The ClarionSeptember 28, 2011
The Clarion reminded me a bit of V.V.’s Eyes, and also of K. It’s not really as smart as either of those, but it’s mostly pretty delightful. It turns out that Samuel Hopkins Adams can be charming even when dealing with disease, corruption, betrayal, and the loss of ideals. Although I guess it’s less about the loss of ideal than about their creation, or about growing into them. That’s mostly where my V.V.’s Eyes comparisons come in. I’m comparing it to K mostly because a lot of silly, melodramatic things happen in a sympathetic way.
Whatever is happening to the ideals in question, most of them belong to Harrington Surtaine, who will henceforth be referred to as Hal. Hal is the son of itinerant quack turned millionaire patent medicine manufacturer Dr. L. André Surtaine, formerly Andy Certain, and when the book opens — after a prologue I’m choosing to ignore — the two are reunited after the trip abroad with which Hal has capped his long boarding school and college education. They’ve spent time together on vacations, but Hal has never been to his father’s new home base, the city of Worthington.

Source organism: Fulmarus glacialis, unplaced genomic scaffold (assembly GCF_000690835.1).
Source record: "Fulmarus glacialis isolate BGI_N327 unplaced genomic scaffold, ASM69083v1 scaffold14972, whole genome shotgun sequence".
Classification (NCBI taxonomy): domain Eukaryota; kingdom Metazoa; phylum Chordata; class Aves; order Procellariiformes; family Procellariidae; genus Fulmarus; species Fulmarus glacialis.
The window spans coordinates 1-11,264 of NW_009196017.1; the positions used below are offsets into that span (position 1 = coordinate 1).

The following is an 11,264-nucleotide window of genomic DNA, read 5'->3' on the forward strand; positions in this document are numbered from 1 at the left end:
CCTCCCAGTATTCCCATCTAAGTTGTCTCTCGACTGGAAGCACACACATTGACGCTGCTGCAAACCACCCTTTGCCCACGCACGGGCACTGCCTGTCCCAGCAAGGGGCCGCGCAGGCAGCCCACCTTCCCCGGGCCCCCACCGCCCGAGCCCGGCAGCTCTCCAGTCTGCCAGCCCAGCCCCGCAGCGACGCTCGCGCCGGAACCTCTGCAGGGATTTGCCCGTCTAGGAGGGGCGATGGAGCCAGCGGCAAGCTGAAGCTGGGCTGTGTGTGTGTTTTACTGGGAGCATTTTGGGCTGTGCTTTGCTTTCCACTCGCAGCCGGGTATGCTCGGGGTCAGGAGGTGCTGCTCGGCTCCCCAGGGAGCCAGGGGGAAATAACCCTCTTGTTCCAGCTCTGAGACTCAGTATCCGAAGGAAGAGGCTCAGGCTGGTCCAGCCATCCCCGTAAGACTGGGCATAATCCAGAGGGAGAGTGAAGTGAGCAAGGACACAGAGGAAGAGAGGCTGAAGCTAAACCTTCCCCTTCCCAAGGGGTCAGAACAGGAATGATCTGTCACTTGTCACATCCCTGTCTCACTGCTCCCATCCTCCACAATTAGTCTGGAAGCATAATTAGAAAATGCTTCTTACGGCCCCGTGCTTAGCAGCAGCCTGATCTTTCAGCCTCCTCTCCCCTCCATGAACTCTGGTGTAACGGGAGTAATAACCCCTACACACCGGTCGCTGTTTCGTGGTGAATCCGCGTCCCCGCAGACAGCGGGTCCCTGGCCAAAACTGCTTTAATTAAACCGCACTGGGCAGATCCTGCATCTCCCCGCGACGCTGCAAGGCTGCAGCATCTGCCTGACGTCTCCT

Dr. Surtaine hopes Hal will want to join the family business, but if I were him I’d be trying to keep Hal as far away from the Certina factory as I could. Dr. Surtaine’s business is founded on two things: the tasty, alcoholic recipe for Certina, and his amazing skill at advertising. Hal, however, believes that the medicine really works. It’s clear from the beginning that Hal is eventually going to have to learn and deal with the truth; his impulse purchase of the trashiest newspaper in town only raises the stakes.
It’s not a surprise to me that The Clarion was made into a movie only a couple of years after it was first published. It is surprising that it hasn’t been filmed since. I mean, really: a naive young man buys a newspaper and is taken under the wing of a cranky, secretly idealistic journalist and the two of them set out to publish a honest paper in a town full of corrupt ones. Add in the father and son stuff, the inevitable romance, and a moderate amount of gunshots and explosions, and you would think it would be catnip for filmmakers.
It’s almost too formulaic, but the characters make it work. Hal is flawed and sympathetic and makes enough bad decisions to be believable, while Dr. Surtaine is more likeable than he has any right to be. Esmé Elliott, the love interest, is sort of a toned down version of Carlisle Heth from V.V.’s Eyes, although I was never able to like her as much as I wanted to. Milly Neal, Dr. Surtaine’s smartest employee, did not get the ending she deserved, but she did get to be more interesting than anyone else for most of the book. And I’m not really sure how to talk about Hal’s journalistic mentor, McGuire Ellis, because I kind of adore him. I kind of want a whole book of Mac Ellis being awesome, only — well, this is that book.